“The good news is we’re having below-average snowpack following an above-average year, so we have plenty of water stored in reservoirs,” Skordahl said. March snowpack was lower in 2000 and 2002, she said.

From The Greeley Tribune (Eric Brown):

According to figures provided by the Colorado Climate Center in Fort Collins, this month has so far been the driest and hottest March for Greeley since the city’s climate records started being kept in 1967. And the effects are seemingly sparing no one, from farmers — some of whom have been forced to replant wheat and may have to irrigate their spring crops sooner than normal — to municipal water users — who could potentially see lawn-watering restrictions this year or increased water fees next year as a result on the ongoing dry times. In a month in which Greeley averages about 8.3 inches of snow, there has been none this March — which has only happened two other times, in 1972 and 2004, according to Wendy Ryan with the Colorado Climate Center. And the .01 inches of precipitation recorded during this month match the all-time low, also set in 2004. Even March 2002 — in a year that, according to some measures, was the driest for the area in centuries — had more moisture to offer Greeley than this month. There was .51 inches of precipitation that month…

National Weather Service meteorologist Kyle Fredin said temperatures are expected to drop in the first week of April, with highs in the 50s and 60s. But precipitation is an uncertainty…

Most wheat farmers in the area said their crops have so far survived the dry, hot and windy conditions and still look decent, but they need rain soon so damage is prevented. Farmers who are planting their spring crops or soon will be — producers of corn, onions, sugar beets, potatoes, dry beans — are also hoping for moisture. Without snow or rain, farmers will soon have to start tapping into the stored-water supplies to irrigate their crops, doing so ahead of their normal schedule.

Municipal water officials, too, could be forced to tap into their stored-water supply ahead of schedule if rains don’t come soon. Jon Monson, director of the city of Greeley Water & Sewer Department, said the ongoing dry spell — at a time residents either are or will soon begin watering their lawns — has led water officials to look at whether or not to send more water from the city’s reservoirs, or save that water for the future and, in doing so, put watering restrictions in place for Greeley residents. Already, Monson said, the city is producing about 20 million gallons of water a day from its Bellvue Treatment Plant — a water-usage mark the city typically doesn’t hit until later in April — and the city could be forced to begin producing water from the Boyd Lake Treatment Plant as early as next week, about two weeks ahead of most years. That move would increase costs for the city, an expense that could trickle down to the city’s water users next year…

“At this point, we’re holding out hope for a wet April,” Monson said. “That’s about the only way we’re going to avoid these potential problems we face.”

From The Aspen Times (Scott Condon):

The water in the snowpack 10 miles east of Aspen was 8.6 inches Thursday, only 52 percent of the average between 1971 and 2000, the Natural Resources Conservation Service reported. On March 29, 2002, the snowpack was at 78.5 percent of average. The snowpack disappeared quickly that year because of high temperatures and dry soil conditions that persisted from 2001. The central mountains and much of Colorado were in the grip of a severe drought through half of July. This year, the U.S. Drought Monitor, operated by the federal government, officially classifies the Aspen area as “abnormally dry.” The center’s outlook says more severe drought conditions could develop in Colorado in the next few months. “It’s looking horrid,” said Sharon Clarke, a land- and water-conservation specialist with Roaring Fork Conservancy, a Basalt-based nonprofit that focuses on water quality and quantity issues in the valley. “I haven’t seen anything that looks very hopeful.”[…]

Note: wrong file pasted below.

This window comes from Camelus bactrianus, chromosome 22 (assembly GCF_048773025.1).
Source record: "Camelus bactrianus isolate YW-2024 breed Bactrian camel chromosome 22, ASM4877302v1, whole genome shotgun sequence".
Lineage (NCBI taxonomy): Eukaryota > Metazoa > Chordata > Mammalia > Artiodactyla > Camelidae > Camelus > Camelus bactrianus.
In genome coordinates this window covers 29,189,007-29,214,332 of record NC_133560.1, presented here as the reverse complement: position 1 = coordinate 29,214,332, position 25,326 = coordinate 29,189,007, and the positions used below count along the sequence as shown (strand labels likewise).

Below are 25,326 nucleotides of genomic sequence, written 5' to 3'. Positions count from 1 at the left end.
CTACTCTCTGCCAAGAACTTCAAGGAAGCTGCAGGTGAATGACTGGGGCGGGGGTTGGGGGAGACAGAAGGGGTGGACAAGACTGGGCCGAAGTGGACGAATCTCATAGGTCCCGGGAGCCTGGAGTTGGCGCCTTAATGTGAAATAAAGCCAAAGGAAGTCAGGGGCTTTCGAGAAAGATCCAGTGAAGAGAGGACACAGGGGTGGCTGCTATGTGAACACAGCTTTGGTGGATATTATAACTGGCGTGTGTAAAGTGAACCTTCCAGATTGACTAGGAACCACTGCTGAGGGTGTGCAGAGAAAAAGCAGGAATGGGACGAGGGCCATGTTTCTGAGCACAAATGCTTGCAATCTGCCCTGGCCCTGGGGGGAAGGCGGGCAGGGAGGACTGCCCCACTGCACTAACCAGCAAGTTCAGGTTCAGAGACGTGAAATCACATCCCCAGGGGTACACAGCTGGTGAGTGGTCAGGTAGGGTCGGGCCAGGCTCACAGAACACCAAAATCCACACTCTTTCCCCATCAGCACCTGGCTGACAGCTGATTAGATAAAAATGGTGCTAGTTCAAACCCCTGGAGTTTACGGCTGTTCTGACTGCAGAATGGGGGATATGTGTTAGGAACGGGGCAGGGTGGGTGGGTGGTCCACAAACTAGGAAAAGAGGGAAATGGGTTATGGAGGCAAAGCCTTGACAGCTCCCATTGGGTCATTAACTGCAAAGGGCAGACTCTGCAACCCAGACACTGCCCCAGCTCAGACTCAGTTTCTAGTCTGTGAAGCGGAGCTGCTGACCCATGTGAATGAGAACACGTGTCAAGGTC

The Colorado River District, a Glenwood Springs-based public water-policy agency, is urging water providers to come up with a contingency plan in case of drought. Reservoir operators, for example, can scale back releases in anticipation of less snowmelt this spring, said Eric Kuhn, general manager of the river district. Water providers can get customers thinking in advance of conservation. Property owners who are considering installing new sod and other landscaping that requires watering might want to consider delaying plans. “I think it’s not too early to talk about it now,” Kuhn said about the possibility of drought…

Streamflow forecasts, based on snowpack levels and weather forecasts, will be updated by federal agencies during the first week of April. The National Weather Service’s Climate Prediction Center says Colorado’s mountains can expect continued warmer and drier weather over the next eight to 14 days, with only a small disturbance creating the chance of precipitation on Sunday and Monday.

The Rio Grande Water Conservation District has a little over 8,000 acre-feet in storage to meet augmentation requirements for groundwater Sub-district one


From The Pueblo Chieftain (Matt Hildner):

The annual [groundwater Sub-district 1] replacement plan, which still requires the approval of the State Engineer, will be the subject of a public meeting Tuesday. One of the main impacts from pumping has been to deplete stream flows and a court-approved computer model has determined the subdistrict will be responsible for paying back 5,016 acre-feet to the Rio Grande this year…

To meet that demand, the subdistrict has amassed 8,072 acre-feet in three reservoirs near the Rio Grande’s headwaters. The division engineer will determine when those releases will be made, starting May 1…

The subdistrict also has contracted with 39 growers to fallow 10,312 acres, a move the plan predicts will reduce consumptive use by roughly 12,700 acre-feet. The subdistrict’s goal is to add between 300,000 to 500,000 acre-feet back into the aquifer from its current level.

More San Luis Valley groundwater coverage here and here.